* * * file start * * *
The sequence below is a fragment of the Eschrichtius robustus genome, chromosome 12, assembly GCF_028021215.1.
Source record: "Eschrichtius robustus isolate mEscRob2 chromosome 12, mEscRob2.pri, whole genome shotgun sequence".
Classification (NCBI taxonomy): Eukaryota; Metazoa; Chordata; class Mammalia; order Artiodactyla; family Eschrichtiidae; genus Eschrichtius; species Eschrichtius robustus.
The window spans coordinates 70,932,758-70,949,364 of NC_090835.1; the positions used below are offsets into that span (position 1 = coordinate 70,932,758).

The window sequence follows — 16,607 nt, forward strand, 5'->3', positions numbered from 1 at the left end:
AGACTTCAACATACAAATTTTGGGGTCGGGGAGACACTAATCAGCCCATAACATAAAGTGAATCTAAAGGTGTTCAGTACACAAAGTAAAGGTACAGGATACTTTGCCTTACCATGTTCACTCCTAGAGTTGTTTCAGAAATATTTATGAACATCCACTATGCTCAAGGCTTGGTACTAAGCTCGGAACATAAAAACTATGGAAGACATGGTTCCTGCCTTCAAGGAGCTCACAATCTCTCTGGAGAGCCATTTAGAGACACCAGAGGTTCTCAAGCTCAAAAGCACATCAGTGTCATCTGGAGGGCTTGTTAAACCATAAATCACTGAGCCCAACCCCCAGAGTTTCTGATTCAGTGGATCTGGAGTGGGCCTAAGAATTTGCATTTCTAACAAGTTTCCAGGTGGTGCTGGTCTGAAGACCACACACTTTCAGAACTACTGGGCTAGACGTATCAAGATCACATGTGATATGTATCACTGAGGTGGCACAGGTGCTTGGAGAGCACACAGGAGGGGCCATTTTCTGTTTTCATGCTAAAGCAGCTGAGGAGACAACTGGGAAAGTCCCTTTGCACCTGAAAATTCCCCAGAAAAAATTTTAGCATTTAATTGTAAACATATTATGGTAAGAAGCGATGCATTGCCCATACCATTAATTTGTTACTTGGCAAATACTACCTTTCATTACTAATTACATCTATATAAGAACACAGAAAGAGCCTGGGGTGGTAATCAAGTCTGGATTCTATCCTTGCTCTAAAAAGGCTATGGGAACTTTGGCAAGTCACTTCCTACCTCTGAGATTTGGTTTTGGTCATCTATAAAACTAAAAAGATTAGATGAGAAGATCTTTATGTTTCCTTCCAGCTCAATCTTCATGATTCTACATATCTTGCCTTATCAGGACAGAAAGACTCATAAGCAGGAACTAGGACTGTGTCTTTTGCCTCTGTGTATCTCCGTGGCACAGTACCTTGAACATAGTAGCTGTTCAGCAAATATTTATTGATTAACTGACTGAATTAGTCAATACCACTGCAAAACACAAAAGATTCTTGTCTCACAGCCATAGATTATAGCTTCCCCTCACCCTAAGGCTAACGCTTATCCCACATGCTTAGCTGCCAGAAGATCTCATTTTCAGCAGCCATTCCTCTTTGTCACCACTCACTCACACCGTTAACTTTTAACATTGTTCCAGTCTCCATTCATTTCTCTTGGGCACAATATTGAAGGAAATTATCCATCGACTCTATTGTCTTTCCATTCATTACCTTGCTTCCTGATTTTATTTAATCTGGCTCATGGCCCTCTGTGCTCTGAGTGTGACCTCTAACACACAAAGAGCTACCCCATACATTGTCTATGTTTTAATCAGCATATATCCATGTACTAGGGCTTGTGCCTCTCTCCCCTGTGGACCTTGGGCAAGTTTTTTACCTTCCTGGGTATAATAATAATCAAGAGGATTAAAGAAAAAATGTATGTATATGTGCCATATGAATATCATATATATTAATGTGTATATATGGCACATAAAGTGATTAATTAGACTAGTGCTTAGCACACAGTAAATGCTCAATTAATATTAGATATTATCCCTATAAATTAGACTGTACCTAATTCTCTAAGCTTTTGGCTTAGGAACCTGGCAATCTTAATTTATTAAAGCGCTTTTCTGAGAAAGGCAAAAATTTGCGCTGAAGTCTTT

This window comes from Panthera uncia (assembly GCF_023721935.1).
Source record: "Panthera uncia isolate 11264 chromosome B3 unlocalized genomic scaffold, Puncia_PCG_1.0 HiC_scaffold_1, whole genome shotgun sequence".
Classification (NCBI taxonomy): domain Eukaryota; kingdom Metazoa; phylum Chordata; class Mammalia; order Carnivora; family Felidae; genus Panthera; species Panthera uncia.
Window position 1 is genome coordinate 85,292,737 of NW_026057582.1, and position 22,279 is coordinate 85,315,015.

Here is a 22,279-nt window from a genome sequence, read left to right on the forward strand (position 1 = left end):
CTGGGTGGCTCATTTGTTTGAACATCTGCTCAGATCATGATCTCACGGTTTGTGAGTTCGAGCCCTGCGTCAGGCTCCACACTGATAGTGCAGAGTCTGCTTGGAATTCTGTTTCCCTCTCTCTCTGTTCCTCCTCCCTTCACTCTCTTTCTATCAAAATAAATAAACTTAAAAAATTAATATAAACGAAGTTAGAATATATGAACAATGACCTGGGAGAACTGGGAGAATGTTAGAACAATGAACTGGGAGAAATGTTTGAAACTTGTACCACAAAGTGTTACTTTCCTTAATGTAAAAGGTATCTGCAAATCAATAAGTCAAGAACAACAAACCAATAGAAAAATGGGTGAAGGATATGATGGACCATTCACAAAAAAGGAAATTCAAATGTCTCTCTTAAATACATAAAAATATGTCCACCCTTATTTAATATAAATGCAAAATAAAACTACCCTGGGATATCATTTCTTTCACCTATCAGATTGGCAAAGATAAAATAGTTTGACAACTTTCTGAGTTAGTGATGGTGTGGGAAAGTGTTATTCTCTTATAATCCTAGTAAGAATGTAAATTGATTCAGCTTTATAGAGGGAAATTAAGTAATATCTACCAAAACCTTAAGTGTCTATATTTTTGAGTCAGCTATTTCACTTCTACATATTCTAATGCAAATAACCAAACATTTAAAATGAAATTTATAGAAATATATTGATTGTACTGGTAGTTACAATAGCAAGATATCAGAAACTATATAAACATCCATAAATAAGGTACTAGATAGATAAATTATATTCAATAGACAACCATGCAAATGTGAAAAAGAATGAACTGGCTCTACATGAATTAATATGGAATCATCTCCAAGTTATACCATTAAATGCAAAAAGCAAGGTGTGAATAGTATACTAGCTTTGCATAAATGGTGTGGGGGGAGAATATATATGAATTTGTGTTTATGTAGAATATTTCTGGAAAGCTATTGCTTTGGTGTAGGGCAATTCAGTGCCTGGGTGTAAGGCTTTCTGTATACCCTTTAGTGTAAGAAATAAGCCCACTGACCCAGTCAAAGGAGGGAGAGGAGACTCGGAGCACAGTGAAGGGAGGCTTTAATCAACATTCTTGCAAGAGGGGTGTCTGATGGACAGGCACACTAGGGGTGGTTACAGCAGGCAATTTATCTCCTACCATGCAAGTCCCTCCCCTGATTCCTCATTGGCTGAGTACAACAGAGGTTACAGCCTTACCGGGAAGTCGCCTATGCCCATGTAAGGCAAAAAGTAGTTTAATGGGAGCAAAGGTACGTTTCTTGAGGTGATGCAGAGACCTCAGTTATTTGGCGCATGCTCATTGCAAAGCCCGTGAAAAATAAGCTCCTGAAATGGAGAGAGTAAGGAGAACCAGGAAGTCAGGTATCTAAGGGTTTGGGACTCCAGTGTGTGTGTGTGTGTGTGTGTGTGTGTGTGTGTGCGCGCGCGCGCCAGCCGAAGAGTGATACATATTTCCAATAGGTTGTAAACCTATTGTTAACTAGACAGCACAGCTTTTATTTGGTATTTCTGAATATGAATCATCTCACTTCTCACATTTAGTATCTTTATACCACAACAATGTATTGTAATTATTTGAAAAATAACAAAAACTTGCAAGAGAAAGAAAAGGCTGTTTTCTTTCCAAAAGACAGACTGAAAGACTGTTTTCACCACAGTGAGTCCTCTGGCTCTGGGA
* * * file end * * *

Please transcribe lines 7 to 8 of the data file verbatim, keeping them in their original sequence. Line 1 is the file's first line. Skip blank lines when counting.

This window comes from Panthera uncia (assembly GCF_023721935.1).
Source record: "Panthera uncia isolate 11264 chromosome B3 unlocalized genomic scaffold, Puncia_PCG_1.0 HiC_scaffold_1, whole genome shotgun sequence".